limelight

[lahym-lahyt]

noun

Theater.
  1. (formerly) a lighting unit for spotlighting the front of the stage, producing illumination by means of a flame of mixed gases directed at a cylinder of lime and having a special lens for concentrating the light in a strong beam.
  2. the light so produced.
  3. Chiefly British.a lighting unit, especially a spotlight.
the center of public attention, interest, observation, or notoriety: He seems fond of the limelight.

Origin of limelight

First recorded in 1820–30; lime1 + light1
Related formslime·light·er, noun
Dictionary.com Unabridged Based on the Random House Unabridged Dictionary, © Random House, Inc. 2019

Examples from the Web for limelight

Contemporary Examples of limelight

Historical Examples of limelight

  • He knew that Jeff would fling him at once into the limelight.

    The Vision Spendid

    William MacLeod Raine

  • Our souls had followed it over the footlights, and, floating in the limelight, shone there awaiting the fulfilment of the promise.

    Prose Fancies

    Richard Le Gallienne

  • But when the limelight was shown it could contain its approval no longer.

  • You're a play-actor with a gift for staging yourself and you're as hungry for the limelight as a circus girl in spangles.

    Kenny

    Leona Dalrymple

  • His vanity objected to another man holding the limelight while he was present.

    Brand Blotters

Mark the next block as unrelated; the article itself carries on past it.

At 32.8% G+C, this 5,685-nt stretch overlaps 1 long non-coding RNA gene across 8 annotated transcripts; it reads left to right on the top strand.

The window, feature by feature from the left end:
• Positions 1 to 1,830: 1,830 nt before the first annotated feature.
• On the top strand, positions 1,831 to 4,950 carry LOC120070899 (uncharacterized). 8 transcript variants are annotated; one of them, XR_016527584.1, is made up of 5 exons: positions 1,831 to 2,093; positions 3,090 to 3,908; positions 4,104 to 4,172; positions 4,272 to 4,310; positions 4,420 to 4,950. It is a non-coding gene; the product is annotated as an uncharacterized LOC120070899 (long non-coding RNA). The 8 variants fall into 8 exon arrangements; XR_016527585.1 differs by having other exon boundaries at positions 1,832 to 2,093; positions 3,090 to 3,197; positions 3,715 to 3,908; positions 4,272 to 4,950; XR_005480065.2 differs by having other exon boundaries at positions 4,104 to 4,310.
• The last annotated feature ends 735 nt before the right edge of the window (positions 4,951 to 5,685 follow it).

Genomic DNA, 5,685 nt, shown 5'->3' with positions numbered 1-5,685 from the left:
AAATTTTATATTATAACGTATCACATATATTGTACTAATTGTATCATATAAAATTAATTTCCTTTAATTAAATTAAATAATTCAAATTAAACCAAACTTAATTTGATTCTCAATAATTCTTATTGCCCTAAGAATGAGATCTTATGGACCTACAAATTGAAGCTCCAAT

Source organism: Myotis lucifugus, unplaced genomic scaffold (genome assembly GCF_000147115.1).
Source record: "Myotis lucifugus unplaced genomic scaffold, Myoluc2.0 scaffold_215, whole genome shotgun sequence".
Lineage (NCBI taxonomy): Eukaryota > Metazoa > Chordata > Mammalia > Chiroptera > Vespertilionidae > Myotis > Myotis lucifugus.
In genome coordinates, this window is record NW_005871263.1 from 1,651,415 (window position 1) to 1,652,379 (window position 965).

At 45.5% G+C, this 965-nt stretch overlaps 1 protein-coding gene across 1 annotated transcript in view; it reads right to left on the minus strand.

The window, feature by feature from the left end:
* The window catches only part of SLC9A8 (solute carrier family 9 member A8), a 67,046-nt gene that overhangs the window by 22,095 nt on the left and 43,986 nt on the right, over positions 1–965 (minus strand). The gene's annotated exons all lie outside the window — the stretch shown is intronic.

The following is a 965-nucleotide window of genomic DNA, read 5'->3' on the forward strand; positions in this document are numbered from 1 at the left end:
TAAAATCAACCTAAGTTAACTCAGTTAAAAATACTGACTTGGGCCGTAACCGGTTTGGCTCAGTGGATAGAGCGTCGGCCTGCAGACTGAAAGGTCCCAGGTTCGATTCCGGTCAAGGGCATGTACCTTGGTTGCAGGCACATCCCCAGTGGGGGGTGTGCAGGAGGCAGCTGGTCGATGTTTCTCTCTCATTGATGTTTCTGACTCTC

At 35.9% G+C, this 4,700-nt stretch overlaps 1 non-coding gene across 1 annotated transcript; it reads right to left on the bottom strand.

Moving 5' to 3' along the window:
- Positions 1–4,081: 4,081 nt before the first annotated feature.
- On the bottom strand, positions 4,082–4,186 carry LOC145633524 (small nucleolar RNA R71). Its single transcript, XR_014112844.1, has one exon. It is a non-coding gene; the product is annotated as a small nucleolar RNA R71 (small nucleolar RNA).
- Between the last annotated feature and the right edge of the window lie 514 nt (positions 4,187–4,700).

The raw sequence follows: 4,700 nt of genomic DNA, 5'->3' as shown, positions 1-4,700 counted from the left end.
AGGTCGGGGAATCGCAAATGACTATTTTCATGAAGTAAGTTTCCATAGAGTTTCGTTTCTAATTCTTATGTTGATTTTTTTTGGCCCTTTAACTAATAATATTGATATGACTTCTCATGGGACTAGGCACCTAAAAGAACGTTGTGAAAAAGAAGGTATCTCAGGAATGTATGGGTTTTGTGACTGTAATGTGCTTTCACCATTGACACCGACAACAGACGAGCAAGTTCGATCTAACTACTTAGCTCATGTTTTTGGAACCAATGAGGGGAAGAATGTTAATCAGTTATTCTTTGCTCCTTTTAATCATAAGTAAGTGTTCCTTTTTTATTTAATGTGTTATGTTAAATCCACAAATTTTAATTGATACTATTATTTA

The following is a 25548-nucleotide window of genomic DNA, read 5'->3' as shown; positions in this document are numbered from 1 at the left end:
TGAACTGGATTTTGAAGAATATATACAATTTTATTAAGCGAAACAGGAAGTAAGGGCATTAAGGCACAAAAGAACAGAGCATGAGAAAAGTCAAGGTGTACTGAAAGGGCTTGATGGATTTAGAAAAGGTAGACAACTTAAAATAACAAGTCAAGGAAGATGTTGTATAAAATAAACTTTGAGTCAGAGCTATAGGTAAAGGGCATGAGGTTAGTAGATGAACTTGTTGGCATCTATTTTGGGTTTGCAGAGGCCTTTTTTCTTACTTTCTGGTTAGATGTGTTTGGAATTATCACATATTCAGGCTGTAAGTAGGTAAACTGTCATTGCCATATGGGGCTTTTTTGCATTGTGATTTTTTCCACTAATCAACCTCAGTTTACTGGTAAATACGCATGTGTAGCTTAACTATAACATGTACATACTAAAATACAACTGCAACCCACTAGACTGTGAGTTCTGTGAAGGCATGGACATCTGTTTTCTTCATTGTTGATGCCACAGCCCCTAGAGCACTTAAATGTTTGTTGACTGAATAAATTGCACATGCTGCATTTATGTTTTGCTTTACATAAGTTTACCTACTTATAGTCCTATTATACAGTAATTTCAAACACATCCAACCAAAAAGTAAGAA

William MacLeod Raine



British Dictionary definitions for limelight

limelight

noun

the limelight a position of public attention or notice (esp in the phrase in the limelight)
  1. a type of lamp, formerly used in stage lighting, in which light is produced by heating lime to white heat
  2. Also called: calcium lightbrilliant white light produced in this way
Derived Formslimelighter, noun
Collins English Dictionary - Complete & Unabridged 2012 Digital Edition © William Collins Sons & Co. Ltd. 1979, 1986 © HarperCollins Publishers 1998, 2000, 2003, 2005, 2006, 2007, 2009, 2012

Word Origin and History for limelight
n.

1826, popular name for Drummond light, a brilliant light created by the incandescence of lime (n.1); adopted for lighthouses and later for the Victorian stage, where it illuminated the principal actors, hence the figurative sense of "on stage, at the center of attention" (1877).

Online Etymology Dictionary, © 2010 Douglas Harper